Courageous product management

If you want to be a bad product manager, be timid and cautious. You don’t want to make any bad decisions, so be very careful about everything you do. Make sure to clear everything with all of the impacted stakeholders, and if any of them question your initiatives, be sure to put everything on hold and rethink your plans. Since the market is likely to change as you’re carrying out projects, don’t be afraid to put them on hold to reconsider in light of new information. If you can’t decide between two courses of action, wait and do lots of research, thinking, and soul-searching before making a decision (and hopefully by the time you have to, the situation will have changed and your decision will be irrelevant). Hopefully these suggestions will prevent anything from going wrong, but if it does, be sure to have a good explanation of why it’s not your fault.

If you want to be a good product manager, be courageous. You will make bad decisions. You will do things that upset some stakeholders. The market will change. You will have to choose between two options when you have no idea which one is better and don’t have more time to do more research or investigation. This is part of what product management is about. If you are not prepared for these types of situations then you may not be prepared to be a product manager.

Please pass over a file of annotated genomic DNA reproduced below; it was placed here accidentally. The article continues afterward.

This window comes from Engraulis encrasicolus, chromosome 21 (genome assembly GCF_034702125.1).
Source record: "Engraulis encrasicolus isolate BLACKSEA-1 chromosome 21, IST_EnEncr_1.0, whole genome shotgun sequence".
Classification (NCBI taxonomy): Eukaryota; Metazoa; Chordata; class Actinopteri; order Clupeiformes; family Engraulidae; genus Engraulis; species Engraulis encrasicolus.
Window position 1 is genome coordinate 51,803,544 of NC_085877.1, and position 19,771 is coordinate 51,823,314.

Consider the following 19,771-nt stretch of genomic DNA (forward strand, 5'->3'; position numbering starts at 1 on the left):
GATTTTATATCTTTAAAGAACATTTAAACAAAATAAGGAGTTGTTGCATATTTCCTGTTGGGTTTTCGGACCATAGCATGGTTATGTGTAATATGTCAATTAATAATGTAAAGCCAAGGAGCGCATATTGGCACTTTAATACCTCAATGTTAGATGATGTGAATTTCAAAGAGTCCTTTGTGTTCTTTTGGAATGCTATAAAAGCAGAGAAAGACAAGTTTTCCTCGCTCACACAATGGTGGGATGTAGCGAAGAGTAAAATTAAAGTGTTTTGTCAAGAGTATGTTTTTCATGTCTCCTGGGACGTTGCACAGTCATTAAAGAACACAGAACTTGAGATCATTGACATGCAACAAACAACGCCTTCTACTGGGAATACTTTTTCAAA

These may not happen too frequently, though invariably they will occur. You can succeed by leading with courage. Ultimately, if you’re knowledgeable, reasonable, and perceptive, you should be able to do well as a product manager. Create a vision, instill that in your team, and use that to guide you through the difficult times. It’s not easy to always have courage — especially when things go wrong and you take the blame — but ultimately it will prove more successful than showing fear, timidness, or lack of willingness to take responsibility.

Though he’s writing with respect to managing software development, Reginald Braithwaite’s comments on courage apply equally to product management.

If one course of action is obviously superior to all the others, articulate things and move on. But the act of management occurs when you have two or more meritorious options in front of you. It is especially difficult when the stakes are high and your decision could lead to success or disaster. That is when you are managing: when you exercise your courage.

There you are: you are being held accountable for results. So if your decision leads to poor results, you’ll take the blame without whining that you “followed the plan.” You have the authority to carry out your decision: you cannot later complain that “you had the right idea, but the team failed to follow through.” And you had several reasonable options, so you know that hindsight will reveal other options available to you.

But you have the courage, and you manage: you accept responsibility, you exercise authority, and you make a decision. That’s management.

There is a fine line between courage and steadfastness or arrogance. Product management requires consultation with others and adaptation to changing markets, customer needs, technology and social trends. While courage implies accountability and responsibility, being courageous involves knowing the way to instill that accountability and responsibility in everyone while still being ultimately accountable and responsible. Good product managers can exercise their courage properly and still be respected and successful at the end of the day.